I’m not talking about tying shoelaces here, although that helps! I’m talking about some of the skills that’ll help your child turn into a well-rounded young adult. My son has finished school, and is moving onto the next chapter of his life with college, and starting his first job. Everything is changing for both him and for me. As his mum, I’m finding letting go harder than I thought it would be! But I also know that with the life lessons and skills that I’ve been teaching him as he has grown up, he’ll be able to venture into the big wide world with confidence and the ability to take care of himself, without having to call on mum all the time!
And of course, this will apply to girls too; and from any parent or care giver. I just so happen to be a mum of a teenage boy!
1. Managing their cash
Living costs are quite a hard thing to pin down. Do you only count the essentials here? Or do you include the sundry items that your child likes to buy regularly? Whatever goes onto the budget list, it’s important that they at least have the budget in the first place.They’ll be in for quite a shock when they move out for the first time at just how expensive it can be living on their own. Understanding the importance of putting a little aside each month will be huge help – with their bills and your peace of mind.
2. Learning to drive
It’s always recommended that your son or daughter learns to drive with a qualified instructor. Once they’ve got a few lessons under their belt you can then add them to your car’s insurance cover and let them practise in-between lessons with you. Try not to ‘teach’ as such, instead let them go over what they’ve already learnt in a relaxed environment.
3. Emergency contacts
When something goes wrong, you child’s first instinct is to turn to their parents. But when they’ve just developed their first flat tyre 200 miles away, there’s little you can do on the end of the phone. So making sure they know who to call to get them out of any tight spot is a good idea. And it might be prudent to have the same list of contacts in your own phone.
4. How to do the weekly shop
Open your child’s fridge in their first digs away from home and you’ll likely be greeted by barely recognisable food stuffs. Try as they might, Super Noodles aren’t going to get them through the week. Get them into the habit of preparing a meal once a week – they’ll learn how easy it is to eat healthily and shop efficiently, even if they use an online shopping app.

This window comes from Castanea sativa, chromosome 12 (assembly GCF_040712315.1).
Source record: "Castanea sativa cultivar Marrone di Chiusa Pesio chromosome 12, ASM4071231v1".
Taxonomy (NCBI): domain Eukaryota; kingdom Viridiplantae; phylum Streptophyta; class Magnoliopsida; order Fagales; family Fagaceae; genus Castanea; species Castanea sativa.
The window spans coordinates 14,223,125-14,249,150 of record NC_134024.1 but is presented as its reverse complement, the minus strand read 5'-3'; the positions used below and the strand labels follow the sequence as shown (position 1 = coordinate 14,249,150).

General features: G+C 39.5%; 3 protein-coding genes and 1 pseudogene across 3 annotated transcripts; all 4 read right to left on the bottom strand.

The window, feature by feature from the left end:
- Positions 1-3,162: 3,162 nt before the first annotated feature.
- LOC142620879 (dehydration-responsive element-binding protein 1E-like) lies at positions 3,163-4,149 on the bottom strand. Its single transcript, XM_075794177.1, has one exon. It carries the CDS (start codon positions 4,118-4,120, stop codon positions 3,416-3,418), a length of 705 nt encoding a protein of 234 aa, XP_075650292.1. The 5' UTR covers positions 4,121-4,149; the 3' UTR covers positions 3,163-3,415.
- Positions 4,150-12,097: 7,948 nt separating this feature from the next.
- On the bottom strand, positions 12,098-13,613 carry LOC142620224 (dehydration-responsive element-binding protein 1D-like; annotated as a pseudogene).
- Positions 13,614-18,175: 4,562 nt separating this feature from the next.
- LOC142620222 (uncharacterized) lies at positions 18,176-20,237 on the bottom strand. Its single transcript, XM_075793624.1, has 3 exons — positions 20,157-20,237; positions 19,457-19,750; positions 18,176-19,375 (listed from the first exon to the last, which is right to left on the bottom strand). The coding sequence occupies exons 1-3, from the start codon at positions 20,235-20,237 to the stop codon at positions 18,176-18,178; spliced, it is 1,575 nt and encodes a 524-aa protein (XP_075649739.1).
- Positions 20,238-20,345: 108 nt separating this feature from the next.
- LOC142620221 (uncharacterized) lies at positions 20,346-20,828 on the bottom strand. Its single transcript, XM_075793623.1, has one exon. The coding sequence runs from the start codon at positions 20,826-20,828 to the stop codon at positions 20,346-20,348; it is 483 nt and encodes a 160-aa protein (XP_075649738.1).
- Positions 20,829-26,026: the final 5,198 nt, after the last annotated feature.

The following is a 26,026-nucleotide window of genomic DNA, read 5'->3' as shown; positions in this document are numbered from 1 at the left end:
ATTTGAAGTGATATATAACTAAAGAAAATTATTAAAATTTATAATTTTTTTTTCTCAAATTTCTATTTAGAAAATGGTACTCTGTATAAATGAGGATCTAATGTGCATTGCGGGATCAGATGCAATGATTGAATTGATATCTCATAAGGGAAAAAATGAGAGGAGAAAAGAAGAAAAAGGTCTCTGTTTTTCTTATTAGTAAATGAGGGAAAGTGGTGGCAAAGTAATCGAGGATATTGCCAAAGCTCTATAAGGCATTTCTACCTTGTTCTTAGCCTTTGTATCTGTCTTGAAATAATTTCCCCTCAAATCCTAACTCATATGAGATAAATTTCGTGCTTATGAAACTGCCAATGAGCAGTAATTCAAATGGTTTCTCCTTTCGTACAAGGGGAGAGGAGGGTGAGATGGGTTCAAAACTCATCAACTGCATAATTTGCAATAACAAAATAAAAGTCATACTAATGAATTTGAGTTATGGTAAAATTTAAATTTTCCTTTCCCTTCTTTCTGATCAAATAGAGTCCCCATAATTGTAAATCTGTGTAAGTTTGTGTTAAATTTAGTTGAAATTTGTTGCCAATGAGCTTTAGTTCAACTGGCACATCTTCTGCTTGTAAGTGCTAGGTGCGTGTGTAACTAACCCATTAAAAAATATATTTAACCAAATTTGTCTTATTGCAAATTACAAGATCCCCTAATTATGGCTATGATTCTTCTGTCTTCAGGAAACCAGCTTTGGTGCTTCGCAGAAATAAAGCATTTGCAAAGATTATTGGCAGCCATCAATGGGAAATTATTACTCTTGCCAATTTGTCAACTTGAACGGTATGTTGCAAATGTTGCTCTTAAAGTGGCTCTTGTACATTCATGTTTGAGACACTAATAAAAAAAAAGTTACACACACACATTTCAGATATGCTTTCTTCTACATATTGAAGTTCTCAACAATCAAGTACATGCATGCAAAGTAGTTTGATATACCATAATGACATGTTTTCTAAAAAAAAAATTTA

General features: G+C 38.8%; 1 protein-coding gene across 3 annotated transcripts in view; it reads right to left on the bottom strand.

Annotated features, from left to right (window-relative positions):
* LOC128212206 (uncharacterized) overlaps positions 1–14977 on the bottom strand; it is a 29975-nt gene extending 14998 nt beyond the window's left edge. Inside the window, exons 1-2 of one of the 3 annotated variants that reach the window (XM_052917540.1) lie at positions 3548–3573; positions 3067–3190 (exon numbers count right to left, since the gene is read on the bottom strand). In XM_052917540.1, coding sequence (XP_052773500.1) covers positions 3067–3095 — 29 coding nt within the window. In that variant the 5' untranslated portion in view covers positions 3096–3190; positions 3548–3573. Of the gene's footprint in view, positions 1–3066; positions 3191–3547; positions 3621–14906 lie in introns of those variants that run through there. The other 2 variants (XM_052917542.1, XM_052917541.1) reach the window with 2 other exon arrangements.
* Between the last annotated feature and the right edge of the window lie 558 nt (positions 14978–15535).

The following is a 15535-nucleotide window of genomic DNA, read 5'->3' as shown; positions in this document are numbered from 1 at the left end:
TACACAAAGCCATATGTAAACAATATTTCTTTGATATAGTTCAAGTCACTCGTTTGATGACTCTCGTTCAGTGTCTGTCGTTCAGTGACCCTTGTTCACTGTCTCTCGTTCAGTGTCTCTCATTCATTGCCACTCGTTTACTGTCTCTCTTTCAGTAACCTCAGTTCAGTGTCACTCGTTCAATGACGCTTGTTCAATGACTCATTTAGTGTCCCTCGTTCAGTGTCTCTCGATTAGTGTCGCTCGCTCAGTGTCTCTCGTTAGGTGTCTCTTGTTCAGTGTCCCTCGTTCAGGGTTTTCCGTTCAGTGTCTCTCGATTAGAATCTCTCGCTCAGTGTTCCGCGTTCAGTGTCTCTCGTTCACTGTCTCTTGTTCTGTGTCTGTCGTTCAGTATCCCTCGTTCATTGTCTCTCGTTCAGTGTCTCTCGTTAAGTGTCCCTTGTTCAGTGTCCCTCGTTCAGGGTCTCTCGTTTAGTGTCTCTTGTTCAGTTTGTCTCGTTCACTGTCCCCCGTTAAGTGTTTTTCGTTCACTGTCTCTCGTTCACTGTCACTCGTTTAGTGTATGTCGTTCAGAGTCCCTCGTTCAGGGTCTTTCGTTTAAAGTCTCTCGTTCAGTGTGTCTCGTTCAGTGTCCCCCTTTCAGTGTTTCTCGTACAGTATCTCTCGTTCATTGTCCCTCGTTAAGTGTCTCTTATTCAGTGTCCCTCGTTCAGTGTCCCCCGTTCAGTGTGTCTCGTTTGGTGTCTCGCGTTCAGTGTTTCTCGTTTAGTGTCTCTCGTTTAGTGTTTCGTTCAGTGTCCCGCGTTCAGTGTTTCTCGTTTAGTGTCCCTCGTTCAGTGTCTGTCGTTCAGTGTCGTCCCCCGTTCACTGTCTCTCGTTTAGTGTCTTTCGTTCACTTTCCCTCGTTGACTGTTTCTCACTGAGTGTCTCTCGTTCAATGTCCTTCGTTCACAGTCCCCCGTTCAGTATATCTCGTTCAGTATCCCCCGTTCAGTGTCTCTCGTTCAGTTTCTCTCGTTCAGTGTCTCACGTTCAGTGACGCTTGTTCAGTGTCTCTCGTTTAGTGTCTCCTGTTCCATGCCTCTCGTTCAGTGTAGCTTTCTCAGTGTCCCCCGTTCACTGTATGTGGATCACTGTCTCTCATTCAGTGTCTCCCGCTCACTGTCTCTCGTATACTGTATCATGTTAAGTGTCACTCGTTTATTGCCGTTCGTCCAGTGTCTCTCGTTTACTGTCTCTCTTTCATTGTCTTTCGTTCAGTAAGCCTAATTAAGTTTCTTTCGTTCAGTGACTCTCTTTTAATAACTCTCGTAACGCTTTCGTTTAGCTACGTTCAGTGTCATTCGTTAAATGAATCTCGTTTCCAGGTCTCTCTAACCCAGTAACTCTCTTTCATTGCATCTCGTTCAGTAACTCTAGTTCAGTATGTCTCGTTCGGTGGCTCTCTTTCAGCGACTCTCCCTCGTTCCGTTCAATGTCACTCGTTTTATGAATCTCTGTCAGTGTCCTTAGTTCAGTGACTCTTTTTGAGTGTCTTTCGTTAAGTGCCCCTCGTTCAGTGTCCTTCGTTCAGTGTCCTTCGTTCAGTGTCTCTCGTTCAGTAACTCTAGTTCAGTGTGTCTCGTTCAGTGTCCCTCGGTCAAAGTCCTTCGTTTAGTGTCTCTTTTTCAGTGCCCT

5. How to answer the phone
Something that’s getting overlooked by today’s texting teens is the basic art of taking a phone call. Your landline probably doesn’t ring nearly as often as it used to and when it does, it’s probably a PPI robot. Still, your child can always practise how to answer clearly and take messages.
6. How to answer the door
Another basic skill kids can learn from a young age, although only when you’re around. The last thing you want them doing is opening the door to strangers. Teach them the benefits of opening the door on the chain and looking for ID if someone says they need to check the gas meter.
Even if they never have to use them, a martial art or some basic self-defence classes will at least give your child the confidence that they can look after themselves should the need ever arise.
8. Doing the laundry
No, that doesn’t mean saving it all up in a pile for you to sort out. Show them what the care labels actually mean to help them preserve their clothes and explain how the different washing cycles can save time and energy.
9. Making appointments
Getting your teen into the habit of making their own GP and dentist appointments will give them a sense of how regularly these things should be scheduled well before they leave home.
10. That it’s okay to turn to you for help
The most important skill you can teach your teen is that no matter how prepared they are for life’s great adventure, it’s never a mistake to turn to you for help or advice whenever they may need to. And if for some reason they feel they can’t come to you, do they have a trustworthy figure to confide in?
These are some of the things you can teach your teens – now see what you can learn from them in this Huffington Post piece. And here are five reasons why chores will turn your kids into better people, from Yahoo.
Disclosure: Collaborative post.